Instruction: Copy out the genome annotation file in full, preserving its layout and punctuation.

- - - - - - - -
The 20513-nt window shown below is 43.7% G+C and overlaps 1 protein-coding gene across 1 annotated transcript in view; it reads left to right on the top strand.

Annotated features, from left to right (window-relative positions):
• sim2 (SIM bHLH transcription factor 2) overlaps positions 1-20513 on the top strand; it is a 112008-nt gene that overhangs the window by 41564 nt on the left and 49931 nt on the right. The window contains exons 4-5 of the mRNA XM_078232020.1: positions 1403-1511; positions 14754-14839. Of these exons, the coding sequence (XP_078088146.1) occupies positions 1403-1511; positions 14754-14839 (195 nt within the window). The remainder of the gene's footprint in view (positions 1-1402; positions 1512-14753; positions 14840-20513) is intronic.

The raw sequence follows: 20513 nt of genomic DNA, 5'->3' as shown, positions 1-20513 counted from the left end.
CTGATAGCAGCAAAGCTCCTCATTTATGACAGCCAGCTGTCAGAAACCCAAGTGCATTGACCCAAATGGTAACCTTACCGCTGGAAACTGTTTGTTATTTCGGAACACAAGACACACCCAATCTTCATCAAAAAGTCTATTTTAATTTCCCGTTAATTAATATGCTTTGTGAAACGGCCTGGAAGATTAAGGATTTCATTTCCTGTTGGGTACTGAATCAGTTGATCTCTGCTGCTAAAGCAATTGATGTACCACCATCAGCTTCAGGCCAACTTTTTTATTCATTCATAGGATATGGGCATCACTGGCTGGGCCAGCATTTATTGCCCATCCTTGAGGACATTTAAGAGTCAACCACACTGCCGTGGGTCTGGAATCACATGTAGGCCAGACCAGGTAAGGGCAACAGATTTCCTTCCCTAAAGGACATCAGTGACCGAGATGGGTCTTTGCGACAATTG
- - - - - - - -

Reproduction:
The 20513-nt window shown below is 43.7% G+C and overlaps 1 protein-coding gene across 1 annotated transcript in view; it reads left to right on the top strand.

Annotated features, from left to right (window-relative positions):
• sim2 (SIM bHLH transcription factor 2) overlaps positions 1-20513 on the top strand; it is a 112008-nt gene that overhangs the window by 41564 nt on the left and 49931 nt on the right. The window contains exons 4-5 of the mRNA XM_078232020.1: positions 1403-1511; positions 14754-14839. Of these exons, the coding sequence (XP_078088146.1) occupies positions 1403-1511; positions 14754-14839 (195 nt within the window). The remainder of the gene's footprint in view (positions 1-1402; positions 1512-14753; positions 14840-20513) is intronic.

The raw sequence follows: 20513 nt of genomic DNA, 5'->3' as shown, positions 1-20513 counted from the left end.
CTGATAGCAGCAAAGCTCCTCATTTATGACAGCCAGCTGTCAGAAACCCAAGTGCATTGACCCAAATGGTAACCTTACCGCTGGAAACTGTTTGTTATTTCGGAACACAAGACACACCCAATCTTCATCAAAAAGTCTATTTTAATTTCCCGTTAATTAATATGCTTTGTGAAACGGCCTGGAAGATTAAGGATTTCATTTCCTGTTGGGTACTGAATCAGTTGATCTCTGCTGCTAAAGCAATTGATGTACCACCATCAGCTTCAGGCCAACTTTTTTATTCATTCATAGGATATGGGCATCACTGGCTGGGCCAGCATTTATTGCCCATCCTTGAGGACATTTAAGAGTCAACCACACTGCCGTGGGTCTGGAATCACATGTAGGCCAGACCAGGTAAGGGCAACAGATTTCCTTCCCTAAAGGACATCAGTGACCGAGATGGGTCTTTGCGACAATTG